They did so whilst tasting victory in less than half of their ten matches and almost losing as many matches as they won and are one of the least convincing qualifiers from Asia in recent times.
The same can be said for a Saudi Arabian outfit that booked their return to the global celebration for the first time since 2006 after they wobbled their way to a 1-0 win over already qualified Japan in Jeddah.
It was with a slice of irony that the position that has most defined the nation’s recent failure – that of the goalkeeper – was the area from which their well-taken winner began as Abdullah Al-Mayouf made a strong save and launched a quick attack that involved an impressive 27 passes before the lively Fahad Al-Muwallad blasted past Eiji Kawashima just after the hour.
This was though another less-than-convincing showing from the Green Falcons in a campaign that has had more than it’s share of good fortune: they were outplayed for large spells by Thailand in the opening game, needed two late penalties to see off Iraq in the following encounter before only ever really convincing in a 3-0 win over the UAE back in October.
For all their lively attacking threat the team remains a complete mess defensively and if they draw one of the world’s leading powers in the group stage a repeat of the 8-0 debacle against Germany back in 2002 is not at all out of the question.
Japan rotated their squad for that clash in Jeddah and with little on the line still managed to show a few decent flourishes, but the Samurai Blue too have much work to do to ensure they are a chance of reaching the knockout stages and are still less than certain to have their current coach actually be the man in charge when the tournament gets underway next year.
With the JFA though sure to provide a slate of top-class opposition in the buildup they will have a better preparation than any of the other AFC qualifiers and position themselves to improve on their performance in Brazil three years ago.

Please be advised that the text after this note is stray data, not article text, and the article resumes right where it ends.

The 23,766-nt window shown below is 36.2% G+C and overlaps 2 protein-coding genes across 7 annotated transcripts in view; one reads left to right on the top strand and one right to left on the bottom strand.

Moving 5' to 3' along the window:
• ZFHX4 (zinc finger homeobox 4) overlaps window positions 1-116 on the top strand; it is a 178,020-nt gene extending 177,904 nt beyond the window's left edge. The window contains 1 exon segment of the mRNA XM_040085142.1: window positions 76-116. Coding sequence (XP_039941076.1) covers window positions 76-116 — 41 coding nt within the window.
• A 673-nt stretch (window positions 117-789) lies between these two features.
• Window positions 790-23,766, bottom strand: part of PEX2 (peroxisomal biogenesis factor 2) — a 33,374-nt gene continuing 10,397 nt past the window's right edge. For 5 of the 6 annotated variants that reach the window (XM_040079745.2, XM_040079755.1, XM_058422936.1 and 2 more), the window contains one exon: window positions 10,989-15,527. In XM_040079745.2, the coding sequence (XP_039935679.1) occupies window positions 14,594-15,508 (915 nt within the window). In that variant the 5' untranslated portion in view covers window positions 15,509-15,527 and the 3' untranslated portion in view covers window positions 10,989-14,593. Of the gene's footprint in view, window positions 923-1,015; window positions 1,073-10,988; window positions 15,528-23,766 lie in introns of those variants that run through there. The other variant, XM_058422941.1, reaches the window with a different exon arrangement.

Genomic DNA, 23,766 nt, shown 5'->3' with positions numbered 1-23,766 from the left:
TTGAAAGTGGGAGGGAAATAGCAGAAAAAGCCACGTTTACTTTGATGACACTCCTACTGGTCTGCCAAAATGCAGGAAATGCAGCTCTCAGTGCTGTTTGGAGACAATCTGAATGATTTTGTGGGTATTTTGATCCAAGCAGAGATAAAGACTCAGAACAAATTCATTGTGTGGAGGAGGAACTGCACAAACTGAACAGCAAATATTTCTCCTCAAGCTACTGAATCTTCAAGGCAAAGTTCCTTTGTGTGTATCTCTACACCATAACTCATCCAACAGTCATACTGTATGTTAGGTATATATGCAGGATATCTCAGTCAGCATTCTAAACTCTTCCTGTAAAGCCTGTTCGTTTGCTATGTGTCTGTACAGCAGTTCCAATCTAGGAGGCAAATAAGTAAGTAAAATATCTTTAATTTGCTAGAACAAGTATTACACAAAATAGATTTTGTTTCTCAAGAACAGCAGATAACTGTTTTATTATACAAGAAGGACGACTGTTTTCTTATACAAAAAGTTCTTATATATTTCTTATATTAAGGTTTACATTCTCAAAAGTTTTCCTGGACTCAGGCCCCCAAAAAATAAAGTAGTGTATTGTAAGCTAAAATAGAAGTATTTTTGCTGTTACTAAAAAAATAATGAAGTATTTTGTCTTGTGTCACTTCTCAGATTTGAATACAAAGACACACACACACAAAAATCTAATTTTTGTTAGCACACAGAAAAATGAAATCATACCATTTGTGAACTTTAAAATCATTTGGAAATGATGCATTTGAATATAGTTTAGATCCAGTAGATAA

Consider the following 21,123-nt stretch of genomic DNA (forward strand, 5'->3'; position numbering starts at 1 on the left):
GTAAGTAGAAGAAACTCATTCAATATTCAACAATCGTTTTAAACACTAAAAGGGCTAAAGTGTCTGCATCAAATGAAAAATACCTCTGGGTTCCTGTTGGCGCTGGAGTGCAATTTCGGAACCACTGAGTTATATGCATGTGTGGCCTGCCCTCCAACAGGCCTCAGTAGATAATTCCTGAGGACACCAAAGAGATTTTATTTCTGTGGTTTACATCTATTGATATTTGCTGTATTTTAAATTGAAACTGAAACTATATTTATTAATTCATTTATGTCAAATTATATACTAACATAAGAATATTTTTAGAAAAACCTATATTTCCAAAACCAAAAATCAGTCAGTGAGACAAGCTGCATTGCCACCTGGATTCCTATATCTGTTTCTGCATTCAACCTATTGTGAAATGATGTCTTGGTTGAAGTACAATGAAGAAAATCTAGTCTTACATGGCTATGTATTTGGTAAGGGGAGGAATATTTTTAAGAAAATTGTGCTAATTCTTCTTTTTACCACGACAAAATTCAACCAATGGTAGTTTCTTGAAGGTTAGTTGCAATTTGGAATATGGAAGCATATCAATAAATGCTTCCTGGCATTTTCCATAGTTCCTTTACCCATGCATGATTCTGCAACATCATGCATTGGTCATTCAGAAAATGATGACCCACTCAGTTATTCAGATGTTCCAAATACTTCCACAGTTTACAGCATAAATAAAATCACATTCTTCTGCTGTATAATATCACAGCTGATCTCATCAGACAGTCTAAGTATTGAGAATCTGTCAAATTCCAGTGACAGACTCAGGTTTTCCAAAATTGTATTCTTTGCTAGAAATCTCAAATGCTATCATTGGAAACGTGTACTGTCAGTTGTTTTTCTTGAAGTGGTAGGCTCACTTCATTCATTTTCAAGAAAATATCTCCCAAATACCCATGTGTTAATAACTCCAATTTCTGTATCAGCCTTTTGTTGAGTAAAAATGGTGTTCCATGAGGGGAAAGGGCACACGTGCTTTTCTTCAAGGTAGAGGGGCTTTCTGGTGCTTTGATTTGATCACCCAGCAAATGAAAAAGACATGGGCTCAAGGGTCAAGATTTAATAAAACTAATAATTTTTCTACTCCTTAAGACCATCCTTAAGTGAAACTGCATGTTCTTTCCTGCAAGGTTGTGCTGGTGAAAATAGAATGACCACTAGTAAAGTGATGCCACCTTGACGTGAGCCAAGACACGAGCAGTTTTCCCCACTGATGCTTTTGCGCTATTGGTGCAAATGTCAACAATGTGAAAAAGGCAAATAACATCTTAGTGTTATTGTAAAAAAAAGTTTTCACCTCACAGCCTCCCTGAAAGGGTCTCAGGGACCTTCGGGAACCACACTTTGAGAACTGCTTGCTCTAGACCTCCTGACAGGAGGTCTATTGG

All of that leaves the reigning Asian champions, Australia, who rained down a record number of shots against Thailand but who in the end were somewhat fortunate to have even escaped with a 2-1 win against a Thailand side that were denied a legitimate second half penalty and who caused plenty of problems on the counter for the Socceroos in their match in Melbourne.
Australia will be expected to ease past Syria but as this campaign has shown, the gap between nations is narrowing and it wouldn’t be a surprise to see Ange Postecoglou’s side having to battle to finish off underdogs who will no doubt now be everyone’s second favourite side – forgetting the complex politics that follow the Syrian outfit.
In the end though, at the conclusion of this long and winding road to Russia, it’s hard to escape the feeling that there is arguably less quality across the board at the top than there has been in a long while.
Iran stands alone as the most impressive of the AFC nations – and in conceding only twice in the ten final round matches they qualified resolutely if not always in style – but even there it’s easy to envision a scenario where they will struggle to progress from the group stage at Russia.
None of Korea, Japan or Saudi Arabia has consistently impressed and as strange as it sounds it may even be Australia – yet to qualify – who could emerge as Asia’s best chance of success next year after they ended the campaign with just the single loss across the final group stage, a mark bettered only by the Iranians.